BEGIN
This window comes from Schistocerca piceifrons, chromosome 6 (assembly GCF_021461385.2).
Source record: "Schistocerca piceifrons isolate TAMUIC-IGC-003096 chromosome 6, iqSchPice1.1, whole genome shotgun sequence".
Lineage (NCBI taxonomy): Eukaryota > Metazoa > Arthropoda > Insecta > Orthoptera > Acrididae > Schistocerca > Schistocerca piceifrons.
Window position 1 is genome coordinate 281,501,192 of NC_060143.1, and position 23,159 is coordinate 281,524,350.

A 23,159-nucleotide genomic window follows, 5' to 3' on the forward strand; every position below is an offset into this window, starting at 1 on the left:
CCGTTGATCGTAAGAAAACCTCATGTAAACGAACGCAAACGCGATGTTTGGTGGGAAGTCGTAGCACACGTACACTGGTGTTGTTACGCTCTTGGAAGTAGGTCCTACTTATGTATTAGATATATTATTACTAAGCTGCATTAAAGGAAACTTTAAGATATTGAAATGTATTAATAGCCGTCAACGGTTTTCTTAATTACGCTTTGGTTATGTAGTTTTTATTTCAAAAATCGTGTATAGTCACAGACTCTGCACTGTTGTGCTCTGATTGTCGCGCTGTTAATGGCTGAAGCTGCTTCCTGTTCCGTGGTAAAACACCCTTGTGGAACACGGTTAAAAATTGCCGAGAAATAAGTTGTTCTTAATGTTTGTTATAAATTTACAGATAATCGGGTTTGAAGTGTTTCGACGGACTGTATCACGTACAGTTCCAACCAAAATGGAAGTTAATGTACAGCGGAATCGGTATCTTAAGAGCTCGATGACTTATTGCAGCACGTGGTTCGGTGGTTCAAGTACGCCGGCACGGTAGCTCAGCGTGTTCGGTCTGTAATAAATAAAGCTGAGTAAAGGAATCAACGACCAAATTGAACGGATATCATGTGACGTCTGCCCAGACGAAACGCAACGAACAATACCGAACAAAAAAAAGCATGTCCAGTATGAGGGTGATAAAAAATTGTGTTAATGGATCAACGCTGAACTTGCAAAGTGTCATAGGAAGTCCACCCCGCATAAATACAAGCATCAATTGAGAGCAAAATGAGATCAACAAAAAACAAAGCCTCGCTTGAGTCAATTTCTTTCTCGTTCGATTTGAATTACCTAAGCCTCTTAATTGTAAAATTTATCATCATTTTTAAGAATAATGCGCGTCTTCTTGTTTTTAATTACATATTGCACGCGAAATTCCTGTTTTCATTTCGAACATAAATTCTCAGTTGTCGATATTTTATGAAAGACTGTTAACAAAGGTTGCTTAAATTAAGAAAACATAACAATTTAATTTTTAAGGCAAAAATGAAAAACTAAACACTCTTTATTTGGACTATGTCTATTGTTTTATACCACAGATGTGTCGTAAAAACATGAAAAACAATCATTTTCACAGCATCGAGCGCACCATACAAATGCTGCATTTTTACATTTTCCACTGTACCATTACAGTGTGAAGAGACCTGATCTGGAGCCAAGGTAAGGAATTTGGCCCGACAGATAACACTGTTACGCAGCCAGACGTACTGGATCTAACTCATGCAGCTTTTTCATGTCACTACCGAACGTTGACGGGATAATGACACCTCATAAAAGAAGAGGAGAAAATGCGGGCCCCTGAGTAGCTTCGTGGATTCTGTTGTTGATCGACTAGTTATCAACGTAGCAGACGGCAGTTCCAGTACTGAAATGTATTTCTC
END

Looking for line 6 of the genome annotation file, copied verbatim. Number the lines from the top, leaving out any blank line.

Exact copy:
CCGTTGATCGTAAGAAAACCTCATGTAAACGAACGCAAACGCGATGTTTGGTGGGAAGTCGTAGCACACGTACACTGGTGTTGTTACGCTCTTGGAAGTAGGTCCTACTTATGTATTAGATATATTATTACTAAGCTGCATTAAAGGAAACTTTAAGATATTGAAATGTATTAATAGCCGTCAACGGTTTTCTTAATTACGCTTTGGTTATGTAGTTTTTATTTCAAAAATCGTGTATAGTCACAGACTCTGCACTGTTGTGCTCTGATTGTCGCGCTGTTAATGGCTGAAGCTGCTTCCTGTTCCGTGGTAAAACACCCTTGTGGAACACGGTTAAAAATTGCCGAGAAATAAGTTGTTCTTAATGTTTGTTATAAATTTACAGATAATCGGGTTTGAAGTGTTTCGACGGACTGTATCACGTACAGTTCCAACCAAAATGGAAGTTAATGTACAGCGGAATCGGTATCTTAAGAGCTCGATGACTTATTGCAGCACGTGGTTCGGTGGTTCAAGTACGCCGGCACGGTAGCTCAGCGTGTTCGGTCTGTAATAAATAAAGCTGAGTAAAGGAATCAACGACCAAATTGAACGGATATCATGTGACGTCTGCCCAGACGAAACGCAACGAACAATACCGAACAAAAAAAAGCATGTCCAGTATGAGGGTGATAAAAAATTGTGTTAATGGATCAACGCTGAACTTGCAAAGTGTCATAGGAAGTCCACCCCGCATAAATACAAGCATCAATTGAGAGCAAAATGAGATCAACAAAAAACAAAGCCTCGCTTGAGTCAATTTCTTTCTCGTTCGATTTGAATTACCTAAGCCTCTTAATTGTAAAATTTATCATCATTTTTAAGAATAATGCGCGTCTTCTTGTTTTTAATTACATATTGCACGCGAAATTCCTGTTTTCATTTCGAACATAAATTCTCAGTTGTCGATATTTTATGAAAGACTGTTAACAAAGGTTGCTTAAATTAAGAAAACATAACAATTTAATTTTTAAGGCAAAAATGAAAAACTAAACACTCTTTATTTGGACTATGTCTATTGTTTTATACCACAGATGTGTCGTAAAAACATGAAAAACAATCATTTTCACAGCATCGAGCGCACCATACAAATGCTGCATTTTTACATTTTCCACTGTACCATTACAGTGTGAAGAGACCTGATCTGGAGCCAAGGTAAGGAATTTGGCCCGACAGATAACACTGTTACGCAGCCAGACGTACTGGATCTAACTCATGCAGCTTTTTCATGTCACTACCGAACGTTGACGGGATAATGACACCTCATAAAAGAAGAGGAGAAAATGCGGGCCCCTGAGTAGCTTCGTGGATTCTGTTGTTGATCGACTAGTTATCAACGTAGCAGACGGCAGTTCCAGTACTGAAATGTATTTCTC